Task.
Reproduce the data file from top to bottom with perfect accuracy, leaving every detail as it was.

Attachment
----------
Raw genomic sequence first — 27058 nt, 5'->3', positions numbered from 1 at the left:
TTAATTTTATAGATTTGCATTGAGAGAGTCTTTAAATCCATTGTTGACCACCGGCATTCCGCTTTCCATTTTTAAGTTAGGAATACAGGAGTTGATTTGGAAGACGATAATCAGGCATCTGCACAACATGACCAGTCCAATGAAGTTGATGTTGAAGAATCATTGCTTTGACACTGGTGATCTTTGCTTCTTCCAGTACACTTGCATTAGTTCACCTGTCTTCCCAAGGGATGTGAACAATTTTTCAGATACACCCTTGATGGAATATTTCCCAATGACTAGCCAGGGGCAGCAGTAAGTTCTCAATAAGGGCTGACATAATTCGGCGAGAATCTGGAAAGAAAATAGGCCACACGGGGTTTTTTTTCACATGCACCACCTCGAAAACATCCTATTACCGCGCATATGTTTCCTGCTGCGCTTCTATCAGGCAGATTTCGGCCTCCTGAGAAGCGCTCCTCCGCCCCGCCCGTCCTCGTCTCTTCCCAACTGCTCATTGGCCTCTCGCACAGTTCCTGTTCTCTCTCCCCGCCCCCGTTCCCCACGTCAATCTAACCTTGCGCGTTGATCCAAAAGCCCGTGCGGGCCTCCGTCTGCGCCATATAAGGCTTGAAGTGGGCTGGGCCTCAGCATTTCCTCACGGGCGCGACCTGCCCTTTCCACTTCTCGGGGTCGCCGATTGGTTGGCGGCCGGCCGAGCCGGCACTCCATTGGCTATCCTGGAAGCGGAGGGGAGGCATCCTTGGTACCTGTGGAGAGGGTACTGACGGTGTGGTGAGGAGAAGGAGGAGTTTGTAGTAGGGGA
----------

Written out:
Raw genomic sequence first — 27058 nt, 5'->3', positions numbered from 1 at the left:
TTAATTTTATAGATTTGCATTGAGAGAGTCTTTAAATCCATTGTTGACCACCGGCATTCCGCTTTCCATTTTTAAGTTAGGAATACAGGAGTTGATTTGGAAGACGATAATCAGGCATCTGCACAACATGACCAGTCCAATGAAGTTGATGTTGAAGAATCATTGCTTTGACACTGGTGATCTTTGCTTCTTCCAGTACACTTGCATTAGTTCACCTGTCTTCCCAAGGGATGTGAACAATTTTTCAGATACACCCTTGATGGAATATTTCCCAATGACTAGCCAGGGGCAGCAGTAAGTTCTCAATAAGGGCTGACATAATTCGGCGAGAATCTGGAAAGAAAATAGGCCACACGGGGTTTTTTTTCACATGCACCACCTCGAAAACATCCTATTACCGCGCATATGTTTCCTGCTGCGCTTCTATCAGGCAGATTTCGGCCTCCTGAGAAGCGCTCCTCCGCCCCGCCCGTCCTCGTCTCTTCCCAACTGCTCATTGGCCTCTCGCACAGTTCCTGTTCTCTCTCCCCGCCCCCGTTCCCCACGTCAATCTAACCTTGCGCGTTGATCCAAAAGCCCGTGCGGGCCTCCGTCTGCGCCATATAAGGCTTGAAGTGGGCTGGGCCTCAGCATTTCCTCACGGGCGCGACCTGCCCTTTCCACTTCTCGGGGTCGCCGATTGGTTGGCGGCCGGCCGAGCCGGCACTCCATTGGCTATCCTGGAAGCGGAGGGGAGGCATCCTTGGTACCTGTGGAGAGGGTACTGACGGTGTGGTGAGGAGAAGGAGGAGTTTGTAGTAGGGGA